A comprehensive statistical study is performed to address the question of whether two classes of coronal mass ejections (CMEs) exist. A total of 3217 CME events observed by SOHO/LASCO in 1996-2000 have been analyzed. We have examined the distributions of CMEs according to speed and acceleration, respectively, and investigated the correlation between speed and acceleration of CMEs. This statistical analysis is conducted for two subsets containing those CMEs that show a temporal and spatial association either with GOES X-ray solar flares or with eruptive filaments. We have found that CMEs associated with flares have a higher median speed than those associated with eruptive filaments and that the median speed of CMEs associated with strong flares is higher than that of weak-flare-associated CMEs. The distribution of CME acceleration shows a conspicuous peak near zero, not only for the whole data set, but also for the two subsets associated either with solar flares or with eruptive filaments. However, we have confirmed that the CMEs associated with major flares tend to be more decelerated than the CMEs related to eruptive filaments. The fraction of flare-associated CMEs has a tendency to increase with the CME speed, whereas the fraction of eruptive-filament-associated CMEs tends to decrease with the CME speed. This result supports the concept of two CME classes. We have found a possibility of two components in the CME speed distribution for both the CME data associated with flares larger than M1 class and the CME data related with limb flares. Our results suggest that the apparent single-peak distribution of CME speed can be attributed to the projection effect and possibly to abundance of small flares too. We also note that there is a possible correlation between the speed of CMEs and the time-integrated X-ray flux of the CME-associated limb flares.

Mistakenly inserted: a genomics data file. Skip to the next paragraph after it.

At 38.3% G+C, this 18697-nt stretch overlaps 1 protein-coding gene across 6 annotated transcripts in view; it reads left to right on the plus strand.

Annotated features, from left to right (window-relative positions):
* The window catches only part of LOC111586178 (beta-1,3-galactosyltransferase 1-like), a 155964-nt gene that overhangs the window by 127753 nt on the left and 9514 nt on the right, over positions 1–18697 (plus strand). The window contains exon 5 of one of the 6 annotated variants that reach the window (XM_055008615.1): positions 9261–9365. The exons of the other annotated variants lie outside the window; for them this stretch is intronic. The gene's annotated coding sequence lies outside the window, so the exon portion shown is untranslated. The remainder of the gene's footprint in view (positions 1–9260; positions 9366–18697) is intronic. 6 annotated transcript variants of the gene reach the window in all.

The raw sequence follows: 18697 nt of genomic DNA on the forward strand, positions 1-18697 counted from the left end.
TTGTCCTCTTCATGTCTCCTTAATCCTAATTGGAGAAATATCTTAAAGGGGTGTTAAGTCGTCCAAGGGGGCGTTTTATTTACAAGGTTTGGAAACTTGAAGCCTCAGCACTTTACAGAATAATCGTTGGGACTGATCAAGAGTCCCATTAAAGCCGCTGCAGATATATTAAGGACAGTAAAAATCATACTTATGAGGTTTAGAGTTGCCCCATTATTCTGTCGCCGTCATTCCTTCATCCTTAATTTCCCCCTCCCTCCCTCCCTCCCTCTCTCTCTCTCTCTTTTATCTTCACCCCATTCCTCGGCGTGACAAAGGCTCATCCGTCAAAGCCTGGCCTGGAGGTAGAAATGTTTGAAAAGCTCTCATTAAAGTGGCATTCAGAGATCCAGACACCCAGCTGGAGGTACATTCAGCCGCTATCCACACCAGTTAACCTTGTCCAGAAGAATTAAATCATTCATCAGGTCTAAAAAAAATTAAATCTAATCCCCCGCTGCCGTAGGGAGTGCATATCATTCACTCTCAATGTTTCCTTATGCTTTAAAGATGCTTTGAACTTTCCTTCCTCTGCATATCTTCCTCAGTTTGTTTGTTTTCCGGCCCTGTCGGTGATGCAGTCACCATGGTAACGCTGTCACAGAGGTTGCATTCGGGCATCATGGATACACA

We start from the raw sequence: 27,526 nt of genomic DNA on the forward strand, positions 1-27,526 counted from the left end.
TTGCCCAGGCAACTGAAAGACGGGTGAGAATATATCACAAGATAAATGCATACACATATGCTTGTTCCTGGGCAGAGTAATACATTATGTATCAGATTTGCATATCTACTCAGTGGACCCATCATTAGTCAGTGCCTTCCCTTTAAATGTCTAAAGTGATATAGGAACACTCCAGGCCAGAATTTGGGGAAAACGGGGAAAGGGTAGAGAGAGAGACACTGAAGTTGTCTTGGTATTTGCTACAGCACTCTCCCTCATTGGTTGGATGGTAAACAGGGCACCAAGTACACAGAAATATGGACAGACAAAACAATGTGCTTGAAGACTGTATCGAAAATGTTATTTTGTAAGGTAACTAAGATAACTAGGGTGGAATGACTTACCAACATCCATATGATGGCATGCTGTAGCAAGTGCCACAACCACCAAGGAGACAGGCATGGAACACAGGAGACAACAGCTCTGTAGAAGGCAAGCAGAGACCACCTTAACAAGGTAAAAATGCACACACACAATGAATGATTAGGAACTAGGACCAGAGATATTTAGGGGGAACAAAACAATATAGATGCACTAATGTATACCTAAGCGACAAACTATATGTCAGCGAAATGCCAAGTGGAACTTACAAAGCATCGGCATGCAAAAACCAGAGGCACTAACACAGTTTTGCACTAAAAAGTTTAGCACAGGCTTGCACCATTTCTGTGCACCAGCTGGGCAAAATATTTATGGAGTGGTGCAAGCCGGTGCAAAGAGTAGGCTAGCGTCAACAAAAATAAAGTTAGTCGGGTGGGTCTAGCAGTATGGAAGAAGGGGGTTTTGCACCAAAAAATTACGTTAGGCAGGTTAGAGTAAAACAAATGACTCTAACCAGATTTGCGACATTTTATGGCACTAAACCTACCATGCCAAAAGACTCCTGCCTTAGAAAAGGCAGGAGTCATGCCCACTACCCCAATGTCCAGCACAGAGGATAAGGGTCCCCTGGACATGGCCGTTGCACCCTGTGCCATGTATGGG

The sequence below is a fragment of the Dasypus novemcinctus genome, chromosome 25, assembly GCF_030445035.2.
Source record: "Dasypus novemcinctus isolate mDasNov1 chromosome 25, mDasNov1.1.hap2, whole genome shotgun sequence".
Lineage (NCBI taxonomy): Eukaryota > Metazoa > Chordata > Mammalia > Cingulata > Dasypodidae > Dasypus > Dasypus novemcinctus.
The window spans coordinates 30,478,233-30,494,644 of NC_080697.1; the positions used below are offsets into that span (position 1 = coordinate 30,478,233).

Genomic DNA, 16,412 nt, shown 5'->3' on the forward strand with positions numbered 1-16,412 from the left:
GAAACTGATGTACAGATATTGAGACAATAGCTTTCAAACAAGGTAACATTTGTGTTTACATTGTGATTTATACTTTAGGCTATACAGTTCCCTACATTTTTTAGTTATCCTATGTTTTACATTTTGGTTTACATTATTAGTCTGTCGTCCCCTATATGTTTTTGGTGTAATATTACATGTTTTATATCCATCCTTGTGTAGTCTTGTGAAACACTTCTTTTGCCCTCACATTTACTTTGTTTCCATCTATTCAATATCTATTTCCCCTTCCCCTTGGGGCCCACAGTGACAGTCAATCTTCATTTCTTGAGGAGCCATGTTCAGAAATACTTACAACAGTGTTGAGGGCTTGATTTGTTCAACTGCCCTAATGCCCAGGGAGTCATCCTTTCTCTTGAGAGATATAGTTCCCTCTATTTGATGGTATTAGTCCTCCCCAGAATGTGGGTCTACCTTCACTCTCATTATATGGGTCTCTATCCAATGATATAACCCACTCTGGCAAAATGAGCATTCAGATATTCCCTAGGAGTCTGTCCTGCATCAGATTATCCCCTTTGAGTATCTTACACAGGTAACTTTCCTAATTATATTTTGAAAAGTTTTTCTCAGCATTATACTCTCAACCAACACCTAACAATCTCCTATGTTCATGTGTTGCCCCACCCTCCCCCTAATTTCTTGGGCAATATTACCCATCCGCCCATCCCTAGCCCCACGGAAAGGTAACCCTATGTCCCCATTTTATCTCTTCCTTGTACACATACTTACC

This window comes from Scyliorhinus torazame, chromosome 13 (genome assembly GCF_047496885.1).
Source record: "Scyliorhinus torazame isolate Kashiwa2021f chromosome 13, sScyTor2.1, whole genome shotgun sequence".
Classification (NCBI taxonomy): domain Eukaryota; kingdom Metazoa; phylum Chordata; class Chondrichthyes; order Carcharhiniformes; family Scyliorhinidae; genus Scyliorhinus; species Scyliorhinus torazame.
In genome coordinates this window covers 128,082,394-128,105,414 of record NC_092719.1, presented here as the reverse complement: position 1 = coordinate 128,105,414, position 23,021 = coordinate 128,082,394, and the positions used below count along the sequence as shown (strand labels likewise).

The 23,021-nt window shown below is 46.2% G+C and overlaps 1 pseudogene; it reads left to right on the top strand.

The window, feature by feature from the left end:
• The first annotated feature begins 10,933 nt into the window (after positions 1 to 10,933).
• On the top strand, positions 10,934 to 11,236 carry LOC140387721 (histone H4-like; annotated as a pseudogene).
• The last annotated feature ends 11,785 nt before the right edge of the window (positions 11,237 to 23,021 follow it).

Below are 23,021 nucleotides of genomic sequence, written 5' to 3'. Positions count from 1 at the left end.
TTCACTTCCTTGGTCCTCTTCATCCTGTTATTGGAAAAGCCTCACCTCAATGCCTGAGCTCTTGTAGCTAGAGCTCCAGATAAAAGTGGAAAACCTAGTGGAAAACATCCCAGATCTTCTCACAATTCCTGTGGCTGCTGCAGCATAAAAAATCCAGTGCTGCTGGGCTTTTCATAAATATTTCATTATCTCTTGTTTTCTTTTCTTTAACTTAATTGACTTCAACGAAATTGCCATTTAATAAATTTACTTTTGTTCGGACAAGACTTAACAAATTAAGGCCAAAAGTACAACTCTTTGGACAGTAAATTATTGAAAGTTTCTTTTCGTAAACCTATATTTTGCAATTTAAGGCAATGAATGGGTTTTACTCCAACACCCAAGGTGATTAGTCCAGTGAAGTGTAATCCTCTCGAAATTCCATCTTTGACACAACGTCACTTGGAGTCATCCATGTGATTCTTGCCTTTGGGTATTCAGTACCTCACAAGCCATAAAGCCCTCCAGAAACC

All Science Journal Classification (ASJC) codes
- Astronomy and Astrophysics
- Space and Planetary Science
- Sun: coronal mass ejections (CMEs)
- Sun: filaments
- Sun: flares